BRIEF DESCRIPTION OF THE DRAWINGS

FIG. 1 is a schematic view of a free-standing clear-span frame structure of this invention.

FIG. 2 is a schematic view of the free-standing clear-span frame structure of FIG. 1 with added ridge beam, hip beams, and cross-bars.

FIG. 3 is a schematic view of a free-standing clear-span frame structure according to this invention supporting purlins and girts.

FIG. 4 is a top cross-sectional view of channel post base of this invention.

FIG. 5 is a cross-sectional view of the channel post base of FIG. 4 taken along the Line 5-5.

FIG. 6 is a top cross-sectional view of a HSS post base of this invention.

FIG. 7 is a cross-sectional view of the HSS post base of FIG. 6 taken along the line 7-7.

FIG. 8 is a front view of a post-joist-rafter connector of this invention FIG. 9 is a rear view of the post-joist-rafter connector of FIG. 8.

FIG. 10 is a top view of a ridge connector according to this invention.

FIG. 11 is a cross-sectional view of the ridge connector of FIG. 10 taken along the line 11-11.

FIG. 12 is a cross-sectional view of the ridge connector of FIG. 10 taken along the line 12-12.

FIG. 13 is a top view of a splice connector according to this invention.

FIG. 14 is a cross-sectional view of the splice connector of FIG. 13 taken along the line 14-14.

FIG. 15 is a cross-sectional view of the splice connector of FIG. 14 taken along the line 15-15.

FIG. 16 is a top view of a ridge-butt connector according to this invention.

FIG. 17 is a front view of the ridge-butt connector of FIG. 17.

FIG. 18 is a back view of the ridge-butt connector of FIGS. 16 and 17.

FIG. 19 is a top view of a hip frame according to this invention.

FIG. 20 is a front view of the hip frame of FIG. 19.

FIG. 21 is a bottom view of a rafter plate to hip rafter connection of the hip frames of FIGS. 19 and 20.

FIG. 22 is a view of a clip according to this invention.

FIG. 23 is a side view of the clip of FIG. 22.

FIG. 24 is a cross-sectional view of the clip of FIG. 22 taken along the line 24-24.

FIG. 25 is a front view of a ridge purlin centrally supported on a ridge connector with a clip of FIG. 22 according to this invention.

FIG. 26 is a front view of two purlins supported off the center of a ridge connector with purlin clips of FIG. 22.

FIG. 27 is a front view of a purlin and clip secured to the web portion on a cee-channel with a clip of FIG. 22.

FIG. 28 is a cross-sectional view of the purlin secured to the web portion of FIG. 27, taken along the line 28-28.

FIG. 29 is a front view of a slope butt connector according to this invention.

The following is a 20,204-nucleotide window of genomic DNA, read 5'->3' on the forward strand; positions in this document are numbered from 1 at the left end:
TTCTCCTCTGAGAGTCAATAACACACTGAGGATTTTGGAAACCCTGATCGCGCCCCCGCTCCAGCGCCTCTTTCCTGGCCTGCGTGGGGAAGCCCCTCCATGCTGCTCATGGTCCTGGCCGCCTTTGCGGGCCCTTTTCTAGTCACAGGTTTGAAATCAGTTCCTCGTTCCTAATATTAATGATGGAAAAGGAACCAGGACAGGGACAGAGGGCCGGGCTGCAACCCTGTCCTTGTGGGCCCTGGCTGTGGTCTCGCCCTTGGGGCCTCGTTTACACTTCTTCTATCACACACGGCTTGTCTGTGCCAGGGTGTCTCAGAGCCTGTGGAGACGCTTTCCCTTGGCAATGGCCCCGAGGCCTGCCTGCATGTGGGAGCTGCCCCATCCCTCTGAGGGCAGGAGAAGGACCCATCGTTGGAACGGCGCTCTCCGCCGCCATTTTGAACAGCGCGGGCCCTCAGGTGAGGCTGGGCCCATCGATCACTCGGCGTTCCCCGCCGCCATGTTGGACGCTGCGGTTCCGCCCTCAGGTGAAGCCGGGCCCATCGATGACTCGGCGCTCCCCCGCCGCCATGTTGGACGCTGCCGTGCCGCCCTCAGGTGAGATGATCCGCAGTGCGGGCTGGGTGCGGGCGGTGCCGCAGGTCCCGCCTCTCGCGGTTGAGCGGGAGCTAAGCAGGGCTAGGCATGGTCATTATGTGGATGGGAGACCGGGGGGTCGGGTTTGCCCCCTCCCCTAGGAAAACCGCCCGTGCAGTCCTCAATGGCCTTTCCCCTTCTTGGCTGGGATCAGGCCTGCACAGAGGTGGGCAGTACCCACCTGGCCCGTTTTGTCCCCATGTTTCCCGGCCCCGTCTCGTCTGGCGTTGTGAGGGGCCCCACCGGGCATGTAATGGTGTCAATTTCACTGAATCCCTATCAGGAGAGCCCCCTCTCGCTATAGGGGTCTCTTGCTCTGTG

FIG. 30 is a front view of the slope-butt connector of FIG. 29 bolted to upper and lower posts and a slope rafter.

FIG. 31 is a front view of a slope change connector.

FIG. 32 is a front view of the slope change connector of FIG. 31 secured to a main rafter and a lower slope changed rafter.

FIG. 33 is a front view of a T-connector according to this invention.

FIG. 34 is an end view of the T-connector of FIG. 33.

FIG. 35 is a front view of an X-connector according to this invention.

FIG. 36 is a bottom view of the X-connector of FIG. 35.

FIG. 37 is a front view of a center post embodiment of this invention including a post to rafter connector shown connected to a cee-channel post and rafter, in combination with a joist to X-connector, shown connected to cee-channel posts, joists and rafter.

FIG. 38 is a front view of the post-rafter connector of FIG. 37 without post and rafter.

FIG. 39 is a cross-sectional view of the post-rafter connector of FIG. 37 taken along the line 39-39.

FIG. 40 is a cross-sectional view of the post-rafter connector of FIG. 37 taken along the line 40-40.

FIG. 41 is a cross-sectional view of the post-rafter connector of FIG. 37 taken along the line 41-41.

DETAILED DESCRIPTION OF THE INVENTION

The objectives, structures and methods of this invention are described in greater detail in the drawings and following descriptions.

The term “post” as used in this application is defined as a vertical member for supporting the structure.

The term “joist” as used in this application is defined as a horizontal ceiling support.

The term “rafter” as used in this application is defined to be a primary roof support member.

The term “purlin” as used in this application is defined to be a secondary horizontal roof support member.

The term “girt” as used in this application is defined to be a secondary horizontal wall support member.

The term “snug fit” is used in this application to describe the space between the opposed surfaces of the connectors of this invention and the cee-channels, round pipes or HSS beams bolted thereto. A snug fit is defined to denote a maximum contact surface to opposed contact surface distance of not more than 2 mm.